You’re in Hot Water! A Guide to Buying Water Heaters

by Gina Blitstein · 0 comments

Ahh, hot water… one of those little conveniences that’s oh-so-easy to take for granted. Thanks to that rarely seen workhorse – the water heater – all we need to do to enjoy a warm shower is turn on a faucet. When Mr Water Heater isn’t working properly, however, we become suddenly and intimately acquainted with him and his importance to our daily comfort and convenience.

When your water isn’t consistently as hot as you want or there’s leaking at the base of its tank, it’s likely time to replace your water heater. If you’re particularly proactive – even if it seems to be working fine but is over 10 years old – replacement is something to consider to avoid the inconvenience and potential damage caused by a failed water heater.

Since water heaters are purchased infrequently, it’s wise to review the options when choosing a new one. Usually, you’ll replace your water heater with a new version of  the existing one, probably a storage-tank style that’s gas-fueled or electric-powered. Even so, there are new features available so let’s review the important ones:

  • Capacity – The average daily hot water usage for a household of two to four people is 80-85 gallons – so you want to make certain that the unit you choose will be able to keep up with your demand. When considering storage-tank style water heaters, compare the “first-hour rating” (FHR) to determine if it can heat enough water when usage is concentrated, such as during the morning rush to get ready for the day.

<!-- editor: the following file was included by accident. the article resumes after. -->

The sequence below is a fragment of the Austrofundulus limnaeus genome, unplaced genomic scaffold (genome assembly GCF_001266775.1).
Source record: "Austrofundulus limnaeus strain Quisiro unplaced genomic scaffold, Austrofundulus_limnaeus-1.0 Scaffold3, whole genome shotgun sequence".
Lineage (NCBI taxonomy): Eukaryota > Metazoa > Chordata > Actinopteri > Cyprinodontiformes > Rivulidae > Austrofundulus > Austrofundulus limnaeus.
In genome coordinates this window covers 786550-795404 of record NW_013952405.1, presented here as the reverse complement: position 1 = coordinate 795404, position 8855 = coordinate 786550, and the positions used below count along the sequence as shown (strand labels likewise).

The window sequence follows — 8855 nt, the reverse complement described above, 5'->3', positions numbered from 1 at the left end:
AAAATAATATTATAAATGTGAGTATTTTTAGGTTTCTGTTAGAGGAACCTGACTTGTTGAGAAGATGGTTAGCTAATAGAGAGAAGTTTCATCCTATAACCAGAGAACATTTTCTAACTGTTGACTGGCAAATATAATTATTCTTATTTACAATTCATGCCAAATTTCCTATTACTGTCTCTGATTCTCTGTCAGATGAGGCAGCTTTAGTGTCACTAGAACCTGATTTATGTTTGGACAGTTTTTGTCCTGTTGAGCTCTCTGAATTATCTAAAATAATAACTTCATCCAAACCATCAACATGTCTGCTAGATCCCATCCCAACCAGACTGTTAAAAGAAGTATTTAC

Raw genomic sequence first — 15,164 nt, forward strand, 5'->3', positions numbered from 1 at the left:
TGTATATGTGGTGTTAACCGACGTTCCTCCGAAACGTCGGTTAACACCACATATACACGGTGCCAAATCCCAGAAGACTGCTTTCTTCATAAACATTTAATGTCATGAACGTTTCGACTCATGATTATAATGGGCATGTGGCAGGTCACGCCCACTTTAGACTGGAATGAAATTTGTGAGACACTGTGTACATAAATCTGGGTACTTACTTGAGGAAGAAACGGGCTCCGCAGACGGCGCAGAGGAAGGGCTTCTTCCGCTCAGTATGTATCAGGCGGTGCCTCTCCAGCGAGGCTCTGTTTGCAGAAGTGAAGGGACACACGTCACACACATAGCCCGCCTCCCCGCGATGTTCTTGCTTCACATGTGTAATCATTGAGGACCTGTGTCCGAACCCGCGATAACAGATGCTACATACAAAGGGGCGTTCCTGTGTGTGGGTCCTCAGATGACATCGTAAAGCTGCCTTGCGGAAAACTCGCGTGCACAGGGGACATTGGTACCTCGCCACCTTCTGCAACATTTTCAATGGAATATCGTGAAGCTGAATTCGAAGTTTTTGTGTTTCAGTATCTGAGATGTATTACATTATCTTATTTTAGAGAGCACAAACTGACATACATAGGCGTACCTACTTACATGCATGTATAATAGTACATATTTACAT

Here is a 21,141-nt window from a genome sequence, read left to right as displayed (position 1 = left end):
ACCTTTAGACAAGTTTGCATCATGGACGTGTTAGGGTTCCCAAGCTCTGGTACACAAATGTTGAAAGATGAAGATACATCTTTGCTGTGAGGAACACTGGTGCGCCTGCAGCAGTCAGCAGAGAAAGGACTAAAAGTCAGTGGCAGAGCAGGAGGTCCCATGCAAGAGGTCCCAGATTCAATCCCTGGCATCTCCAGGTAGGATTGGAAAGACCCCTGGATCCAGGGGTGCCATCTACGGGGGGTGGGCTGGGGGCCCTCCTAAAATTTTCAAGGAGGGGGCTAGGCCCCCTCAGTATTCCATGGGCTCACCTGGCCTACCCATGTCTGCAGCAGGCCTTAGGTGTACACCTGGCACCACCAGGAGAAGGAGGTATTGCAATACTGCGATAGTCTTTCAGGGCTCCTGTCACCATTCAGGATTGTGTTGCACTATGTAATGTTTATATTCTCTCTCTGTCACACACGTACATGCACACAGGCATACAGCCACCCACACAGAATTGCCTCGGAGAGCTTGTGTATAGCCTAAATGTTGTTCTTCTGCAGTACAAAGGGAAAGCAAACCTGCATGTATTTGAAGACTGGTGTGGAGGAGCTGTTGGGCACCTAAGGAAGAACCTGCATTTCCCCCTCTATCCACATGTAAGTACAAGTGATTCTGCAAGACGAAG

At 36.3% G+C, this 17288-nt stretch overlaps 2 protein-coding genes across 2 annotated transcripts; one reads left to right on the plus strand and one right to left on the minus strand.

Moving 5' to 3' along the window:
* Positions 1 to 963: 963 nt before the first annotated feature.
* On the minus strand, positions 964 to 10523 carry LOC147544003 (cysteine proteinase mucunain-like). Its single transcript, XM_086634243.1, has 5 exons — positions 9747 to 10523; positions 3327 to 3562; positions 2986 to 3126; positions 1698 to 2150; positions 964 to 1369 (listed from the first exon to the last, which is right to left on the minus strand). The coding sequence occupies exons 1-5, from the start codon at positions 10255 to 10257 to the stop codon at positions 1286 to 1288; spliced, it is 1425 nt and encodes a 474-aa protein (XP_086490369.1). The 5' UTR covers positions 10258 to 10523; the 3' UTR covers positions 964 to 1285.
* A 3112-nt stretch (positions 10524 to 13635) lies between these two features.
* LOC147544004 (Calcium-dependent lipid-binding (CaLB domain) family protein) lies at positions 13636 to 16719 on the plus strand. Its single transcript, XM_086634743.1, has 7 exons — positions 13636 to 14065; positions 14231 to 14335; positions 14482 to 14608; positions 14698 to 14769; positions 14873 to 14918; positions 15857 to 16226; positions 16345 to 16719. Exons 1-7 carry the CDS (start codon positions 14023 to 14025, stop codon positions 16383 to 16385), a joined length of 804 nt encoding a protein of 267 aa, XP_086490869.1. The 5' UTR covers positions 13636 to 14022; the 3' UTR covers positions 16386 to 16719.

• Size – Recent federal manufacturing standards are such that traditional storage-tank water heaters must now be better-insulated. This increased insulation makes new heaters four inches wider than previous versions of the same size. Take this factor into consideration if your water heater has space constraints.
  • Glass Lining – Corrosion is the enemy of a water heater’s interior. Look for one with a glass-lined tank; this lining creates a barrier between the water and the steel body of the tank, protecting it from corrosion.
  • Warranty – The length of the warranty can tell you a lot about the quality of a unit. Water heater warranties cover between three and twelve years. Generally speaking, longer warranties are offered on higher quality models which have desirable features such as larger heating elements, or burners, (for speedier water heating) and thicker insulation.

Alternatives to traditional tank-style water heaters, include:

Hybrid electric are tank-style electric heaters which include a heat pump that utilizes ambient air to help heat water. They initially cost more than a traditional electric heater, but it’s quickly offset by cheaper operation. Due to the way they work, they make your home colder by taking in warmth from the air to use in heating water and by exhausting cool air. An additional downside is its height (up to 7 ft.) and space requirements (up to 1,000 cubic feet) to capture sufficient heat from the air.

Tankless (instantaneous) units heat water on demand. They’re the size of a suitcase and operate using an electric coil or natural gas to heat water passing through a heat exchanger. They only heat water when it’s needed – which saves energy – but that also significantly limits the amount of hot water available at any one time. Consult its “gallons-per-minute” rating (GPM) to determine if can meet your household’s needs. There’s no tank to corrode or leak but, on the downside, they’re costly to buy and install.

We don’t think of water heaters until they aren’t doing their job. Getting a high quality unit with a good warranty will help assure that yours will keep you in hot water for a long time.

Bonus Tip:

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